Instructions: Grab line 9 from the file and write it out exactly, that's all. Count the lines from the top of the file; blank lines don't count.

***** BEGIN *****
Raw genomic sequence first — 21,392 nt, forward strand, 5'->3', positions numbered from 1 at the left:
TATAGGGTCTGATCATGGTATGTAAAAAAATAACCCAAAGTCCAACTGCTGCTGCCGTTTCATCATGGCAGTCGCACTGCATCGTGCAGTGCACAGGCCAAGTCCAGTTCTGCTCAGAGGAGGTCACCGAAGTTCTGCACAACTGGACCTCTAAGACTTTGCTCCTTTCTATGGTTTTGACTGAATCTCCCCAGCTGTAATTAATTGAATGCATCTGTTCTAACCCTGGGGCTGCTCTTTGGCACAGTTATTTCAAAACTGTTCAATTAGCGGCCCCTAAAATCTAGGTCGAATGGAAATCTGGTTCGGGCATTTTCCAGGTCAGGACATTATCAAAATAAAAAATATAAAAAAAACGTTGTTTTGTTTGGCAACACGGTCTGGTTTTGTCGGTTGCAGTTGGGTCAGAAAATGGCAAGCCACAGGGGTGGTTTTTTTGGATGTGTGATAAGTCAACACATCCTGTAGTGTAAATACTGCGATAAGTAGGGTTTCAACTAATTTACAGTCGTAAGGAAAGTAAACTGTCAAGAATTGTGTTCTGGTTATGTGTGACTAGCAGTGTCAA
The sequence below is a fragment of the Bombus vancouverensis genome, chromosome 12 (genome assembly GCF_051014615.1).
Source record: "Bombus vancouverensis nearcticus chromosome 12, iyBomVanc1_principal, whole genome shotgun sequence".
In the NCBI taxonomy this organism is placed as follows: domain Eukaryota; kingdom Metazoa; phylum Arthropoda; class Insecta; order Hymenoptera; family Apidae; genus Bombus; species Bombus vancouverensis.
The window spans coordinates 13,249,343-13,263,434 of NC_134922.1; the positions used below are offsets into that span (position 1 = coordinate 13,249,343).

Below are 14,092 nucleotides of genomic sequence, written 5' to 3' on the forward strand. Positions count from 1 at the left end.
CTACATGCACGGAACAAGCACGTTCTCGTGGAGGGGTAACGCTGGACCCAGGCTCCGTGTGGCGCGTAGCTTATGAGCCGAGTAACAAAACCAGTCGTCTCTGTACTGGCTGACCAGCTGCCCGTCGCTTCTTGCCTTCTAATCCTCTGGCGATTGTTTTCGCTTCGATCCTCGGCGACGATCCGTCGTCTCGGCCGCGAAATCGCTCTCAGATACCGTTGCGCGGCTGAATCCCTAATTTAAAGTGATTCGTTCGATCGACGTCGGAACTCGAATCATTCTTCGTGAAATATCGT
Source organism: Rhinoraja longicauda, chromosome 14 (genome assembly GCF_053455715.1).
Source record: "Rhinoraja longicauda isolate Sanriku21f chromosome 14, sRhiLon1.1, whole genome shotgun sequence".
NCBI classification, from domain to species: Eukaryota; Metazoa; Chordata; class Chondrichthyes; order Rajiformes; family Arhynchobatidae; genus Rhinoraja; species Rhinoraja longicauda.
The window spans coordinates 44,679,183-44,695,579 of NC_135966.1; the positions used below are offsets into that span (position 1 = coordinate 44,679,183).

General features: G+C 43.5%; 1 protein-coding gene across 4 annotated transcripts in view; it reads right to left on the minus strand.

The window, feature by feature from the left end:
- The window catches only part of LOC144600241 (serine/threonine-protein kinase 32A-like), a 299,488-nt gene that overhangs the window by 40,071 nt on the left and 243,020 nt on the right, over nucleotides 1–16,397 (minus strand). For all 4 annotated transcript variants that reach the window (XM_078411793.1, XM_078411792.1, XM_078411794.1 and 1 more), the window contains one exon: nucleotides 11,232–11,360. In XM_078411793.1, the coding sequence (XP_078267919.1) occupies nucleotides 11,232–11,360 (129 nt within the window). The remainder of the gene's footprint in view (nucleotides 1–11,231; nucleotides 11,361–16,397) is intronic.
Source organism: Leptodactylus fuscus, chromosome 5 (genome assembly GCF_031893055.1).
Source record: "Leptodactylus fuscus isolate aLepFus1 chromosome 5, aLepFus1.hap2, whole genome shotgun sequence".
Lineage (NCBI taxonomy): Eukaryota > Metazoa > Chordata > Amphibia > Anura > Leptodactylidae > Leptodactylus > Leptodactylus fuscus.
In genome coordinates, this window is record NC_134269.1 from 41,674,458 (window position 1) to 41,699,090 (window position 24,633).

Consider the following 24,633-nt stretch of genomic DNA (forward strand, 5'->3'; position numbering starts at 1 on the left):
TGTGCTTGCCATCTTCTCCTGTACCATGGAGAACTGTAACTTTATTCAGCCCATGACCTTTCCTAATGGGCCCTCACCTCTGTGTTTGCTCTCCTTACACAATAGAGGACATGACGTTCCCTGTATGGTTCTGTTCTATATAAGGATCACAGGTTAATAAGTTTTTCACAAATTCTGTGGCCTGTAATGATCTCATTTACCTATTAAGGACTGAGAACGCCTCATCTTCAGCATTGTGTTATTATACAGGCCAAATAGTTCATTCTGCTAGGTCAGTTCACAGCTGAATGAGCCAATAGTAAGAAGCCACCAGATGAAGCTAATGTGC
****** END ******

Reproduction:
Source organism: Rhinoraja longicauda, chromosome 14 (genome assembly GCF_053455715.1).